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In Fahrenheit 451, what is one of the three things Faber says is missing from society?

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lolst4r | Student, Grade 10 | eNotes Newbie

Posted August 16, 2010 at 12:40 PM via web

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In Fahrenheit 451, what is one of the three things Faber says is missing from society?

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boryung | Middle School Teacher | (Level 1) Assistant Educator

Posted August 16, 2010 at 2:56 PM (Answer #1)

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"Number One: quality of information. Number Two: leisure to digest it. Number Three: the right to carry out actions based on what we learn from the interaction of the first two."

These are the three things that Faber says society needs if it is to recover. Society needs access to good books again, not just comics. Society also needs the time to actually read the books and think about what they read. Society currently spends all its time not only not reading, but seeking thrills that leave out all room for thought. And lastly, society needs the freedom to act on what it learned from reading and thinking about books. These are the three things needed to help society become healthy again.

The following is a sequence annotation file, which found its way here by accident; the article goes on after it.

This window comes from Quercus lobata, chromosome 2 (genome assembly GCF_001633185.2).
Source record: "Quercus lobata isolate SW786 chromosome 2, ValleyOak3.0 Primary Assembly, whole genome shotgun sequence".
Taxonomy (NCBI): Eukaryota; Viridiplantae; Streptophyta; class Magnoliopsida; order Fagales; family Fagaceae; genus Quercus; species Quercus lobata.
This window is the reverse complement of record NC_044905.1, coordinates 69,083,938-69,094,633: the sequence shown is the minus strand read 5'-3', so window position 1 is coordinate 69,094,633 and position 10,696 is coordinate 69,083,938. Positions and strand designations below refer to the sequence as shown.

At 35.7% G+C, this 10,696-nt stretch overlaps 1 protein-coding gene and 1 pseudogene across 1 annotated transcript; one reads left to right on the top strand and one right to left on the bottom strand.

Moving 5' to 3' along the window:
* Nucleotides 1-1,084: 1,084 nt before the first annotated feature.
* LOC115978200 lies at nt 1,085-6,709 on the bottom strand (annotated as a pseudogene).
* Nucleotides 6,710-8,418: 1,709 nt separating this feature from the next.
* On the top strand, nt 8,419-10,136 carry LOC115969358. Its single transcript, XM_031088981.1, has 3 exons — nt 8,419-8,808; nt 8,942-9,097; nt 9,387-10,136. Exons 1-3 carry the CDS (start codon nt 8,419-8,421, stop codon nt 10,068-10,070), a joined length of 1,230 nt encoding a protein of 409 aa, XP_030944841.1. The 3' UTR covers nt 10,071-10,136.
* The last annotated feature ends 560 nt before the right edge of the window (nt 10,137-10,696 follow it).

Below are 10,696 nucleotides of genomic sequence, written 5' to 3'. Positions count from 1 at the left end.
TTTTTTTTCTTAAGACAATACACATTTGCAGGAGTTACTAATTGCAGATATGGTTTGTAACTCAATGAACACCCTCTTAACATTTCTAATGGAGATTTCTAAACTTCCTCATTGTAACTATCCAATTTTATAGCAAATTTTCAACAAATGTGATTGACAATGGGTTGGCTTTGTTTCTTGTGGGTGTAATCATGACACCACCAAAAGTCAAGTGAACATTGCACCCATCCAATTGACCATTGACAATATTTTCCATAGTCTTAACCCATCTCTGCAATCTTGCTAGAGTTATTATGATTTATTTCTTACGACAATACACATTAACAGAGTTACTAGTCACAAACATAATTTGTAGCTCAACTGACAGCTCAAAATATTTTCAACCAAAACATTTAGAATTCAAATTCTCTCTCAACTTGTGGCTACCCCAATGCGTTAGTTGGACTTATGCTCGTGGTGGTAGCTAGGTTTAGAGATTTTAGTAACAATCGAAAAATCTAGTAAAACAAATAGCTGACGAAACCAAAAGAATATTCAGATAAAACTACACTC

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thetall | (Level 2) Associate Educator

Posted May 20, 2015 at 1:38 PM (Answer #2)

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One of the things that Faber highlights as missing from the society is leisure, the leisure to digest information received. The people are so brain washed and mind controlled by everything around them such that no one has the time to think about or process the information in their environment. Faber acknowledges that indeed, people have off hours, but even during these off hours their minds are not used to decipher information. Instead, people’s minds remain fully engaged in futile activities such as playing games or following the mind controlling broadcasts aired in the television parlors. The televised content is not only controlling but also rushed such that the viewers have no time to question or analyze what it is they have been fed with. This is unlike books which Faber points out a reader can “Play God” to by pausing from time to time to ponder on what they have just read.

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